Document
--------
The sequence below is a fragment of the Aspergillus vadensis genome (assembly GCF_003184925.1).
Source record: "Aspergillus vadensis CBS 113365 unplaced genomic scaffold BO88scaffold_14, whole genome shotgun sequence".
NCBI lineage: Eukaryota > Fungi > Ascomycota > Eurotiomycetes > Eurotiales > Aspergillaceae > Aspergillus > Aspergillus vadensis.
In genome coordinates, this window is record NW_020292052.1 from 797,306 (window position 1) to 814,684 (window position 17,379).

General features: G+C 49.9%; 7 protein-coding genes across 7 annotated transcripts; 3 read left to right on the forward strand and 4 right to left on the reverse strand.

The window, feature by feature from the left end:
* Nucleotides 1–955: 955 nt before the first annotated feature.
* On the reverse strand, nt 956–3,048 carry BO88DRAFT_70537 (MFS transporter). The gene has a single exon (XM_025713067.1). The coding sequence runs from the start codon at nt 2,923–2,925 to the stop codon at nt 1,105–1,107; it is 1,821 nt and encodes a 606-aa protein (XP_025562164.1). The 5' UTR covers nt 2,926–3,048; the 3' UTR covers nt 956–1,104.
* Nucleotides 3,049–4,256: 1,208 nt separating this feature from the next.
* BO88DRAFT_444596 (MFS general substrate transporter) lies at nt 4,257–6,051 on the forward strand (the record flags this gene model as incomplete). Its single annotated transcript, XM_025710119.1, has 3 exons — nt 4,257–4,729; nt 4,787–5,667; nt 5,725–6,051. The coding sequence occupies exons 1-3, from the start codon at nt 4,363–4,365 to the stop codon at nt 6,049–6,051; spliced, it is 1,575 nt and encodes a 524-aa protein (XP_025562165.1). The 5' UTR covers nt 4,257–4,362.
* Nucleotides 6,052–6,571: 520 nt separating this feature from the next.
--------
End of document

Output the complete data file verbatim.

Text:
The sequence below is a fragment of the Aspergillus vadensis genome (assembly GCF_003184925.1).
Source record: "Aspergillus vadensis CBS 113365 unplaced genomic scaffold BO88scaffold_14, whole genome shotgun sequence".
NCBI lineage: Eukaryota > Fungi > Ascomycota > Eurotiomycetes > Eurotiales > Aspergillaceae > Aspergillus > Aspergillus vadensis.
In genome coordinates, this window is record NW_020292052.1 from 797,306 (window position 1) to 814,684 (window position 17,379).

General features: G+C 49.9%; 7 protein-coding genes across 7 annotated transcripts; 3 read left to right on the forward strand and 4 right to left on the reverse strand.

The window, feature by feature from the left end:
* Nucleotides 1–955: 955 nt before the first annotated feature.
* On the reverse strand, nt 956–3,048 carry BO88DRAFT_70537 (MFS transporter). The gene has a single exon (XM_025713067.1). The coding sequence runs from the start codon at nt 2,923–2,925 to the stop codon at nt 1,105–1,107; it is 1,821 nt and encodes a 606-aa protein (XP_025562164.1). The 5' UTR covers nt 2,926–3,048; the 3' UTR covers nt 956–1,104.
* Nucleotides 3,049–4,256: 1,208 nt separating this feature from the next.
* BO88DRAFT_444596 (MFS general substrate transporter) lies at nt 4,257–6,051 on the forward strand (the record flags this gene model as incomplete). Its single annotated transcript, XM_025710119.1, has 3 exons — nt 4,257–4,729; nt 4,787–5,667; nt 5,725–6,051. The coding sequence occupies exons 1-3, from the start codon at nt 4,363–4,365 to the stop codon at nt 6,049–6,051; spliced, it is 1,575 nt and encodes a 524-aa protein (XP_025562165.1). The 5' UTR covers nt 4,257–4,362.
* Nucleotides 6,052–6,571: 520 nt separating this feature from the next.